Wednesday, June 6, 2012

Honduras to nonprofits: Use head along with heart and hands

Trevor Williams
Global Atlanta

Ana Padgett tells of an organization that dug three wells in a village, only to frustrate the local women whose lives it was supposed to improve.
The hour they spent going to the river every morning was a key social outlet, a time to talk about life and family without intrusion by their husbands. However well-intentioned, the charity took that away.
"They were trying to do something that was good but they didn't take into consideration the reality of the community, and that happens a lot," said Ms. Padgett, vice consul for outreach to nongovernmental organizations at the Honduran consulate general in Atlanta.
Honduras is a poor Central American country that largely depends on the activities of outside non-profits and relief agencies. It has become a go-to destination for Christian mission teams looking to make a big impact in a foreign country that's practically in their backyard - just two hours by plane from Atlanta.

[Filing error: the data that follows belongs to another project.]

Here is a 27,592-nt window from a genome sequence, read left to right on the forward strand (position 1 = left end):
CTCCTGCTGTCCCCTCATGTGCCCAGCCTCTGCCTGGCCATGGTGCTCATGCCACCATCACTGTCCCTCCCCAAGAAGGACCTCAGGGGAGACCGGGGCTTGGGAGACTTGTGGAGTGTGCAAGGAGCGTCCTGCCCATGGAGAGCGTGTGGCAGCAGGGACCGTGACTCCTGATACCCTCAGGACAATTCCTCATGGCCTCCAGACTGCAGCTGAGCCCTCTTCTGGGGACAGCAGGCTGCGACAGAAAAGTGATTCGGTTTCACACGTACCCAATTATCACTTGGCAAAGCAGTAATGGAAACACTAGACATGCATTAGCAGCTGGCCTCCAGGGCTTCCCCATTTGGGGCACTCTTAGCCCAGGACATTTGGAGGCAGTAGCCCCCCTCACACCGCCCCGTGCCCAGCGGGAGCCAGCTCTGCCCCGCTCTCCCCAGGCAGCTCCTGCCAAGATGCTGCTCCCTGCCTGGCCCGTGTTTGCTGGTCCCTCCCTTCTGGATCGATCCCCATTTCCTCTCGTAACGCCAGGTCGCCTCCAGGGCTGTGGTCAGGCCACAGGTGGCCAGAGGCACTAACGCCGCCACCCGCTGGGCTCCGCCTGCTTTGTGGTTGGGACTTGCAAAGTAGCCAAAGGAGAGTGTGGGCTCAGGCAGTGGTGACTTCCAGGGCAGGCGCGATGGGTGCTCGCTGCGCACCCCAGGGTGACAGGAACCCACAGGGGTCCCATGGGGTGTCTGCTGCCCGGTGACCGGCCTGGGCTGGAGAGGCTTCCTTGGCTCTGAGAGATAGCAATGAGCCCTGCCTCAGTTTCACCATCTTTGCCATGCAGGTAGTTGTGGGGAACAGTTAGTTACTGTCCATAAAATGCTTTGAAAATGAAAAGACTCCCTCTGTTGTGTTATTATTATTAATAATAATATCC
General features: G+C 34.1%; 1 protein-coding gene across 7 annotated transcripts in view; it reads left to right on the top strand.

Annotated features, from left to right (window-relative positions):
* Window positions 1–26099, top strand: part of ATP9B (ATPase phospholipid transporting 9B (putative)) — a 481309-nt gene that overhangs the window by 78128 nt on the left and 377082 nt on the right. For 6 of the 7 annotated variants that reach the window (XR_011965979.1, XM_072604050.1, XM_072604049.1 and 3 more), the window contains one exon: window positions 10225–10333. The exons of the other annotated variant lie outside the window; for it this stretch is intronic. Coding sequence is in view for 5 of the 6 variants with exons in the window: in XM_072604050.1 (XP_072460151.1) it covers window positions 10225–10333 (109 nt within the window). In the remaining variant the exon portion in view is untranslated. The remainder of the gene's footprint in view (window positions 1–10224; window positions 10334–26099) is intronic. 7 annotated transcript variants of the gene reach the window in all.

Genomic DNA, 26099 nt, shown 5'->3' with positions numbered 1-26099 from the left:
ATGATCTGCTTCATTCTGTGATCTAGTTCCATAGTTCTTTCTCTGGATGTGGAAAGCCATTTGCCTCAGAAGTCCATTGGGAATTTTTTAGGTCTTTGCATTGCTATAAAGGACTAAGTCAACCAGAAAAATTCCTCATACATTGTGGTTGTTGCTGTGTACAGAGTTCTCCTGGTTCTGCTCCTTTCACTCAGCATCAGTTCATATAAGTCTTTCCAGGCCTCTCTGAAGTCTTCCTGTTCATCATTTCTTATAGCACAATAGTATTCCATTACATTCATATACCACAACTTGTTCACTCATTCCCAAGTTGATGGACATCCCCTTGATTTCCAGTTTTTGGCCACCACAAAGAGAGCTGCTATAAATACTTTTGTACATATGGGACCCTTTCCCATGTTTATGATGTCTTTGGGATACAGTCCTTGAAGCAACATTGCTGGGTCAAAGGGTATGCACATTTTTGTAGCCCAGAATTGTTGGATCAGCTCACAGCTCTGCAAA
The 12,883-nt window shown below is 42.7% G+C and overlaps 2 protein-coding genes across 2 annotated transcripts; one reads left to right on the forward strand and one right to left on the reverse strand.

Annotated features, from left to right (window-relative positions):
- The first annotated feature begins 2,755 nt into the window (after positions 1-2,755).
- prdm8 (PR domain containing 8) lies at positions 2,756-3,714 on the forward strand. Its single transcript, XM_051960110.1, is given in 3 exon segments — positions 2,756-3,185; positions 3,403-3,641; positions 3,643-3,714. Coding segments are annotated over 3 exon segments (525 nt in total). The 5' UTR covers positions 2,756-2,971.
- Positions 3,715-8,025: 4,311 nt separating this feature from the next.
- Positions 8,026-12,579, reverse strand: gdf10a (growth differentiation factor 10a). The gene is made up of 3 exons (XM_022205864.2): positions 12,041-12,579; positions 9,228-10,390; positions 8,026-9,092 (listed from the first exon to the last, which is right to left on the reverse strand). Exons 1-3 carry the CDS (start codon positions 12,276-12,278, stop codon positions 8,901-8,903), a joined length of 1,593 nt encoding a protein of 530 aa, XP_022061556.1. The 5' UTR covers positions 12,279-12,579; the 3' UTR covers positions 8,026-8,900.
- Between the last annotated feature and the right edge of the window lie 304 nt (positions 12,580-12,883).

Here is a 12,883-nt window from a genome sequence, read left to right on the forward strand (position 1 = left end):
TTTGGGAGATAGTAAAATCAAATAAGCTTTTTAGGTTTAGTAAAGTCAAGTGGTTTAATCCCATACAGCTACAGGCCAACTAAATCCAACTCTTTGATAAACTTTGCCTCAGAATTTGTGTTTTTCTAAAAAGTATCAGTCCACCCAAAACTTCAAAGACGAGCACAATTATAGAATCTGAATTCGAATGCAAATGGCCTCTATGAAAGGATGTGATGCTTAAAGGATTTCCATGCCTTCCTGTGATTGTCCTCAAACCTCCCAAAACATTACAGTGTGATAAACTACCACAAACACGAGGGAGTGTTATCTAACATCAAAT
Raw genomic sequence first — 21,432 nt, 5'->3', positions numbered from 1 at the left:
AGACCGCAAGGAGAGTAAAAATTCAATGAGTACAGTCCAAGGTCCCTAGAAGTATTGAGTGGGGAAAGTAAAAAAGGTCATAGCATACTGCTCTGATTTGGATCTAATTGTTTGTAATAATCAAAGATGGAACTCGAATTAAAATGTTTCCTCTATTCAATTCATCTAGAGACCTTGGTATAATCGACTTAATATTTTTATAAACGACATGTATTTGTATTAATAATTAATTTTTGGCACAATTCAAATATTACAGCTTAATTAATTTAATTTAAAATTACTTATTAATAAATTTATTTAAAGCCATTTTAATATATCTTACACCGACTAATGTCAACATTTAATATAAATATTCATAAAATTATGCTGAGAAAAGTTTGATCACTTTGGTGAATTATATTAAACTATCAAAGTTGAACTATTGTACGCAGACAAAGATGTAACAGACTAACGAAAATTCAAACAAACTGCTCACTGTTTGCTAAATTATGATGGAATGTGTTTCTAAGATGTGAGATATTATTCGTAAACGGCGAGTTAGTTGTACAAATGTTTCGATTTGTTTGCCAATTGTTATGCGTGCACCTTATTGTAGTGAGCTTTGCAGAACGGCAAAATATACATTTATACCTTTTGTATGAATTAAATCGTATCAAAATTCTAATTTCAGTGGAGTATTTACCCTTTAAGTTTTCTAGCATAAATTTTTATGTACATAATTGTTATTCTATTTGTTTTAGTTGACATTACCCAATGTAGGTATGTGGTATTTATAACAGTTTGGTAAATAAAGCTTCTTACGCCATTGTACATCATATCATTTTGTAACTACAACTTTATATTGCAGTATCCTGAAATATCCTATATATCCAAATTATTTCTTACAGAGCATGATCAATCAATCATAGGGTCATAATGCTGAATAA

But as with many needy countries, the proliferation of aid groups has caused confusion, with some groups duplicating efforts and others ignoring the nation's regulations and long-term priorities, said Emelisa Callejas, the Honduras consul general.
Atlanta has become the epicenter for her country's efforts to change that.
Last year Ms. Callejas hosted the first international nonprofit conference in Atlanta, an annual event that was repeated this March.
Ms. Padgett spoke at the first event. At this year's, she had just arrived in her official post at the consulate, the only one among Honduras' 10 U.S. diplomatic offices with a staffer coordinating outreach to nonprofit groups.
An economist with a master's in business administration and a history of working on social programs, Ms. Padgett is tasked with helping match groups with needs in the country or directing them toward the right government officials to maximize resources.
By linking up, they'll be more in tune with the government's 30-year national plan for development, which was enacted in 2010 with input from village and city leaders across the country, Ms. Padgett told GlobalAtlanta.
Read more here.

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